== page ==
Journal Information
Vol. 16. Issue 1.
Pages 1-60 (January - March 2018)
Essays and perspectives
Humans as niche constructors: Revisiting the concept of chronic anthropogenic disturbances in ecology
Ulysses Paulino Albuquerque, Paulo Henrique Santos Gonçalves, Washington Soares Ferreira Júnior, Leonardo Silva Chaves, Regina Célia da Silva Oliveira, Temóteo Luiz Lima da Silva, Gilney Charll dos Santos, Elcida de Lima Araújo
Perspectives in Ecology and Conservation. 2018;16:1-11

  • Ecology has witnessed a strong conceptual shift.

  • Its not realistic to predict the future of ecosystems ignoring human being.

  • Ecologists have sought to understand the consequences of more subtle human actions.

  • The Niche Construction Theory can help to understand human influences on environment.

Open access
The benefits of evolution education for natural resources managers
Israel D. Parker, Aaron N. Facka, Therese A. Catanach, Eddie K. Lyons
Perspectives in Ecology and Conservation. 2018;16:12-6

  • Evolution education is critical for current and future natural resources managers.

  • Evolutionary theory allows consideration of actions and consequences.

  • Natural resources management is practically and legally complex.

  • Undergraduate and post-graduate evolutionary theory education is recommended.

Open access
Research letters
Protecting biodiversity in urbanizing regions: The role of urban reserves for the conservation of Brazilian Atlantic Forest birds
Thayz R. Enedino, Alan Loures-Ribeiro, Bráulio A. Santos
Perspectives in Ecology and Conservation. 2018;16:17-23

  • The Brazilian Atlantic Forest and other biodiversity hotspots are rapidly urbanizing.

  • The role of urban protected areas in safeguarding bird diversity is little known.

  • Larger protected areas retain larger proportion of the regional bird species richness.

  • Small areas, however, are also crucial to maintain the regional diversity.

  • Legal-based birdwatching may help to protect birds in urbanizing regions.

Open access
The South Brazilian grasslands – A South American tallgrass prairie? Parallels and implications of fire dependency
G.E. Overbeck, J.D. Scasta, F.F. Furquim, I.I. Boldrini, J.R. Weir
Perspectives in Ecology and Conservation. 2018;16:24-30

  • South Brazilian and North American tallgrass grasslands show botanical similarity.

  • Fire appears to have a similar ecological role in both regions.

  • Fire as ecological process and conservation tool is undervalued in Brazil.

  • Brazilian grassland conservation might benefit from North American experiences.

  • Comparative ecological studies will improve our understanding of grassland ecology.

Open access
As far as the eye can see: Scenic view of Cerrado National Parks
Ariane de Almeida Rodrigues, Mercedes Maria da Cunha Bustamante, Edson Eyji Sano
Perspectives in Ecology and Conservation. 2018;16:31-7

  • We looked into eight Cerrado National Parks and their surroundings.

  • Objective landscape biophysical attributes revealed different tourism potentials.

  • Rugged terrain offer more opportunities to explore long panoramic views.

  • Areas with flat relief are more suited for water recreational activities.

  • The study contributes to reduce the gap on cultural ES research in South America.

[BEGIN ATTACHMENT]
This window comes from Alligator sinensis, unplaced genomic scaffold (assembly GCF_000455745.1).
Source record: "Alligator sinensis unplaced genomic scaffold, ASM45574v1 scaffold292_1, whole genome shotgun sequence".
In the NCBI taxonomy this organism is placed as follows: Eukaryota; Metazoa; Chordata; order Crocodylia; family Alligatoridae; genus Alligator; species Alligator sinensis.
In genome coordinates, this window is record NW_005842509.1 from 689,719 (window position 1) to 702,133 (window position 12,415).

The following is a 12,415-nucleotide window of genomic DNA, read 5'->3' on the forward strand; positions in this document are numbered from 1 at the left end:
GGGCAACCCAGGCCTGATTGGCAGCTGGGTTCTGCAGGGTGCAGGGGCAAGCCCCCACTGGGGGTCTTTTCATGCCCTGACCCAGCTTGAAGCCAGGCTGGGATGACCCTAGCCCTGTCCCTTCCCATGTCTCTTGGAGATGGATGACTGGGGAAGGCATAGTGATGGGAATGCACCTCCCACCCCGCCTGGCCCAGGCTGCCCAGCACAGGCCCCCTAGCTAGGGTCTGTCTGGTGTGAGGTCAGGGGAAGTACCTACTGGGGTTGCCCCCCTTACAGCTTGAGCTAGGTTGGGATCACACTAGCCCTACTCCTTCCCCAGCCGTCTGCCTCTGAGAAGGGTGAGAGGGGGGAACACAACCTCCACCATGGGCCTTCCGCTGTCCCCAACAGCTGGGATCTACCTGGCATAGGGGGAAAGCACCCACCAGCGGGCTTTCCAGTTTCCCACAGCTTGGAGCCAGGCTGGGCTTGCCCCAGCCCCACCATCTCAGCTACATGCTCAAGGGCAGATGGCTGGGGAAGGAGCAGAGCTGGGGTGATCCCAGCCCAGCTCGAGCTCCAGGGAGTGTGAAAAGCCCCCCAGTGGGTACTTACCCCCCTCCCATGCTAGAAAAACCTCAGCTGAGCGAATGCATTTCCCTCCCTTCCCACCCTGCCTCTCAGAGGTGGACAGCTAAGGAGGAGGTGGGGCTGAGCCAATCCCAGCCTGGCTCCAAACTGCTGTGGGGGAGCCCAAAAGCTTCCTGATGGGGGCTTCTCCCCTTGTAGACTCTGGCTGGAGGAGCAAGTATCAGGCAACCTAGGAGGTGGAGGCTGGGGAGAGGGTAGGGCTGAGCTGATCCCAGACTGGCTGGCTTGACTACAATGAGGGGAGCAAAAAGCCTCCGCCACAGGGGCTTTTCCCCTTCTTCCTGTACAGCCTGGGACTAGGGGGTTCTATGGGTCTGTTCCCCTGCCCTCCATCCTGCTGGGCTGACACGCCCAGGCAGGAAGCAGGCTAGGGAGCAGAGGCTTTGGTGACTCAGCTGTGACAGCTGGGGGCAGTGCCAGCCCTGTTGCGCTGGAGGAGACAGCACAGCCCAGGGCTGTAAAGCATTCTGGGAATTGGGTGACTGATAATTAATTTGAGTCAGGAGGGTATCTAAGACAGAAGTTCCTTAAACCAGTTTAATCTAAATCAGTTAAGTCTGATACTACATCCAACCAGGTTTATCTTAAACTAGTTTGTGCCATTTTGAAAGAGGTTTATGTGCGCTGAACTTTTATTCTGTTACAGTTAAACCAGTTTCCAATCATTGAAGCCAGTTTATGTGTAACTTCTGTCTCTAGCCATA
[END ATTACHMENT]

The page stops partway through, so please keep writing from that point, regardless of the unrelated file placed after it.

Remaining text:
Open access
Assessing the risk of invasion of species in the pet trade in Brazil
Clarissa Alves da Rosa, Rafael Zenni, Sílvia R. Ziller, Nelson de Almeida Curi, Marcelo Passamani
Perspectives in Ecology and Conservation. 2018;16:38-42

  • Six mammal pet species were assessed, all resulting in very high risk of invasion.

  • Rodents resulted the highest risk level among our analyses.

  • Reproductive traits account for the major part of the high risk of evaluated species.

  • Food group and ecological interactions were the main traits increasing risk scores of carnivores.

Open access
Policy forums
Uneven conservation efforts compromise Brazil to meet the Target 11 of Convention on Biological Diversity
André A. Pacheco, Ana Carolina O. Neves, G. Wilson Fernandes
Perspectives in Ecology and Conservation. 2018;16:43-8

  • Aichis Target 11 has not been adequately met.

  • Quality of the management of Conservation Units was poor for all indicators.

  • The only biome properly covered by Conservation Units in Brazil is the Amazon.

  • Areas of Environmental Protection offer poor protection and predominate in the system.

  • The funds for management should be at least 3.4 times bigger than current budget.

Open access
The Native Vegetation Protection Law of Brazil and the challenge for first-order stream conservation
Ricardo H. Taniwaki, Yuri A. Forte, Gabriela O. Silva, Pedro H.S. Brancalion, Caroline V. Cogueto, Solange Filoso, Silvio F.B. Ferraz
Perspectives in Ecology and Conservation. 2018;16:49-53

  • First-order streams represent 58% of the total length of water bodies in the state of São Paulo.

  • Most first-order streams are intermittent and then, more vulnerable to land-use and climate change.

  • The Environmental Rural Registry (CAR in Portuguese) is not efficient to detect first order streams.

  • A large proportion of first-order streams are impacted by small dams.

Open access
Can you hear the noise? Environmental licensing of seismic surveys in Brazil faces uncertain future after 18 years protecting biodiversity
Cristiano Vilardo, André Favaretto Barbosa
Perspectives in Ecology and Conservation. 2018;16:54-9

  • Marine Seismic Surveys are a major threat to marine biodiversity worldwide.

  • In Brazil, regulation through environmental licensing has 18 years of practice.

  • Brazilian mitigation guidelines are recognized among world's most advanced.

  • Environmental licensing has commissioned important marine research in Brazil.

  • Ongoing institutional reforms jeopardize environmental control of MSS in Brazil.

Open access
Perspectives in Ecology and Conservation

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